It’s the end of the year as we know it (and I feel fine)

In 2016 a new study from the world’s leading health journal reported that the number of women dying from pregnancy and childbirth has almost halved since 1990. British Columbia protected 85% of one of the world’s largest temperate rainforests, home to the wonderfully named ‘Spirit Bear.’ World hunger reached its lowest point in 25 years. Child mortality is down everywhere, and it keeps going down. Peru and Bolivia signed a $500 million deal to preserve Lake Titicaca. New chemotherapy breakthroughs have increased the 5-year survival for pancreatic cancer from 16% to 27% (and is getting better). In March, the US government abandoned its plan for oil and gas drilling in Atlantic waters, reversing its decision from a year ago.  Scientists figured out how to link robotic limbs with the part of the brain that deals with intent to move, so people don’t have to think about how they will move the limb, it can just happen. After nearly 13 years of difficult negotiations, Malaysia established a 1 million hectare marine park that pioneers a mixed-use approach to marine conservation. Thanks to the ice bucket challenge the gene responsible for ALS has been found, meaning we are closer to an effective treatment. More than 20 countries pledged more than $5.3 billion for ocean conservation and created 40 new marine sanctuaries covering an area of 3.4 million square km. A solar powered plane circumnavigated the world. New research showed that acid pollution in the atmosphere is now almost back to the level that it was before it started with industrialisation in the 1930s. The numbers of tigers are growing pandas are now officially off the endangered list. In 2012, the US and Mexico embarked on an unprecedented binational project to revive the Colorado River. By 2016, the results had astonished everyone. Pakistan has made strides toward outlawing honor killings. The World Health Organisation released a report showing that, since the year 2000, global malaria deaths have declined by 60%. Fresh evidence showed that public smoking bans have improved health in 21 nations. 70,000 Muslim clerics declared a fatwa against ISIS. Uruguay won a major case against Philip Morris in a World Bank ruling, setting a precedent for other small countries that want to deter tobacco use. Pokemon Go players went insane with placing lure modules near hospitals for sick kids. Malawi achieved a 67% reduction in the number of children acquiring HIV, the biggest success story across all sub-Saharan nations and since 2006, they’ve saved 260,000 lives. Volunteers in India planted 50 million trees in 24 hours. Child mortality rates came down by 12% in Russia. Coffee consumption has been proved to help curtail cancer and suicide rates. Life expectancy in Africa has increased by 9.4 years since 2000, thanks to improvements in child survival, progress in malaria control, and expanded access to ARVs. Mobile phones made significant inroads in the fight against rabies, a disease that kills more people annually than all terrorists combined. 500 elephants were relocated to a better, safer and bigger home. Thailand became the first country in the Asia-Pacific region to eliminate mother-to-child transmission of HIV and syphilis. Liberia was officially cleared of Ebola, meaning there are now no known cases of the deadly tropical virus left in West Africa. We made massive strides in Alzheimers’ prevention. The WHO announced that measles has been eradicated in all of the Americas, from Canada to Chile. It’s the first time the disease has been eliminated from an entire world region.The ozone layer is still repairing itself, and all the work we did to get rid of those aerosol chemicals was actually worth it. For the first time ever, the amount of money it would take to end poverty dropped below the amount of money spent on foreign aid. A new therapy developed in Israel could cure radiation sickness. In February, Ontario announced a $100 million initiative to curb violence against indigenous women.The Anglican church resolved to solemnize same-sex unions. The Rabbinical Assembly issued a resolution affirming the rights of transgender and non-conforming individuals. Myanmar swore in its first elected civilian leader in more than 50 years. In 1990, more than 60% of people in East Asia lived in extreme poverty. As of 2016, that proportion has dropped to 3.5%. Two brothers saw color for the first time thanks to specially-designed glasses. Taiwan is on the verge of becoming the first Asian country to legalize same-sex marriage. Portugal ran its entire nation solely on renewable energy for four days straight. The Gambia and Tanzania banned child marriage, following sustained lobbying by civil society groups. In June, after years of wrangling, the drive to end female genital mutilation in Africa made a major breakthrough, when the Pan African Parliament endorsed a continent-wide ban. An Afghan teacher has been delivering books via bicycle to villages that lack schools. 200 strangers attended the funeral of a homeless WW2 veteran with no family. Germany took on rape culture, introducing a law to broaden the definition of sex crimes by zoning in on the issue of consent. Two weeks before Brexit, the African Union announced a new single African passport that permits holders to enter any of the 54 AU member states without a visa. Italy became the last large Western country to recognise same-sex unions in 2016, following a long-running battle by campaigners. The 24th year in a row that teenage pregnancy rates declined in the United Kingdom and the United States. New medicine has been shown to increase melanoma survival rate to 40%. Gambia became the latest African country to show that voting does count, and dictators do fall. Over 800 Boko Harem Hostages were rescued by Nigerian Army. The Paris Agreement became the fastest (and largest) United Nations treaty to go from agreement to international law in modern history.Global carbon emissions from the burning of fossil fuels did not grow at all in 2016. It’s the third year in a row emissions have flatlined. The Chinese egypt-society-media-gallery-steve_bell_do_somethinggovernment placed a ban on new coal mines, created new rules for grid access, and doubled its renewables targets for 2020. Following the end of the conflict in Colombia in 2016, all of the war in the world is now limited to an arc that contains less than a sixth of the world’s population. ISIS quietly started preparing its followers for the eventual collapse of the caliphate it proclaimed with great fanfare two years ago. In April, a new report revealed that for the first time ever, the death penalty has become illegal in more than half of the world’s countries. Crime rates in Holland plummeted, with total recorded crime shrinking by 25% in the last eight years. One-third of the country’s prison cells are now empty. Norway became the first country in the world to commit to zero deforestation. The average number of large oil spills around the world has been drastically reduced, from an average of 24.5 per year in the 1970s to just 1.8 a year in 2015. Plastic bag use plummeted in England thanks to the introduction of a 5p charge in 2015. Wild wolves started coming back to Europe, and for the first time since the American Revolution, wild salmon began spawning in the Connecticut River. Green sea turtles in Florida and Mexico were taken off the endangered list. The US finalized new regulations to shut down commercial elephant ivory trade within its borders and stop wildlife crime overseas. Mongolia created one of the world’s largest protected areas for snow leopards. Germany took in an additional 300,000 refugees in 2016, despite growing concerns about integration and a backlash from populists.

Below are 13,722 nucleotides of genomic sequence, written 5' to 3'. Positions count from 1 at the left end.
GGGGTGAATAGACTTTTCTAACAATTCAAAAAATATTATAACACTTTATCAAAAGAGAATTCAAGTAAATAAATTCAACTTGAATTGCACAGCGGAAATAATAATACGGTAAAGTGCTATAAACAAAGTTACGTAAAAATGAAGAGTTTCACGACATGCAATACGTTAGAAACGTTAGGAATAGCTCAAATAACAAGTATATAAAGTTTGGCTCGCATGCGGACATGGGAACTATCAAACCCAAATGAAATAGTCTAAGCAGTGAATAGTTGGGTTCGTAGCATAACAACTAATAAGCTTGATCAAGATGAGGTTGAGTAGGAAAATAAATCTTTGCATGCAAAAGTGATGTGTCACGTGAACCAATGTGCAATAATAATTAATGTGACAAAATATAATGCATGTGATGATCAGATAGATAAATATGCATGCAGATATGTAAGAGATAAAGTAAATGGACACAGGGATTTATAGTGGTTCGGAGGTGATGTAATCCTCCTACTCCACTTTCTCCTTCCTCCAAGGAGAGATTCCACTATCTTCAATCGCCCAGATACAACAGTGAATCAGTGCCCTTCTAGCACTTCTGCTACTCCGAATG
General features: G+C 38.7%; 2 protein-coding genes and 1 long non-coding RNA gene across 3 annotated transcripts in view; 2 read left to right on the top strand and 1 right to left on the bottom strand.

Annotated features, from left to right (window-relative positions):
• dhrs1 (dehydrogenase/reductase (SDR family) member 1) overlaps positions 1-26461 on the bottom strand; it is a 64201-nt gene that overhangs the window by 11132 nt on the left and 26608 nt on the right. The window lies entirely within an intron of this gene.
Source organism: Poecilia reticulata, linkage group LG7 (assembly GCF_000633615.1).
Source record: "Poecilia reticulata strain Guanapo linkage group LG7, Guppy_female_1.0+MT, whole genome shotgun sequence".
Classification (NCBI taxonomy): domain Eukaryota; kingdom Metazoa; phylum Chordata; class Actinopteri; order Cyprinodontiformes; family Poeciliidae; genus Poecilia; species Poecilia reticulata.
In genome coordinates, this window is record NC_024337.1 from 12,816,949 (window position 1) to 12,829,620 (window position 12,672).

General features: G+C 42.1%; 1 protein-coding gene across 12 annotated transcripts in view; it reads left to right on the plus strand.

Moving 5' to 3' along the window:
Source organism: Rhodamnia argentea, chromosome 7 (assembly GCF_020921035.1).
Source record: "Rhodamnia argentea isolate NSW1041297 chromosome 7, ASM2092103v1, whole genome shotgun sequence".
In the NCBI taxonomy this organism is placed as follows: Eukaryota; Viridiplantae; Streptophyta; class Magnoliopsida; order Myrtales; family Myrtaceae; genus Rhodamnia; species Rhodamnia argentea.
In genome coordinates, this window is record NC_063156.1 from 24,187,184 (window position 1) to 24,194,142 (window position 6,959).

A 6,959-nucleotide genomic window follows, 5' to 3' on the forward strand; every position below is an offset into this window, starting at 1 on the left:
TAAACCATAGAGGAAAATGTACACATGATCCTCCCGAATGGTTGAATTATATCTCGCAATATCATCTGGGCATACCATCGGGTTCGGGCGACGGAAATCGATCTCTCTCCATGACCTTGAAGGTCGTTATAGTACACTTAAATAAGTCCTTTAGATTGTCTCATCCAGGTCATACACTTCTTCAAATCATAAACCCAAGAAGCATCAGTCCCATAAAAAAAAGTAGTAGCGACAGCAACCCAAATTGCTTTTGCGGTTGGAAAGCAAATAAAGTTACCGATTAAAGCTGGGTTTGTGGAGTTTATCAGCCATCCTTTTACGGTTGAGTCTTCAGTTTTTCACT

If you made it to the bottom of this list, then thank you. It was culled from a variety of good news stories, blogs, and articles. We may have lost some good people in 2016, and some election results may have gone against those with a kinder heart, but if you genuinely want to protect what has been achieved then sitting behind a computer screen is not an option. The biggest step to change is the one you take to get involved.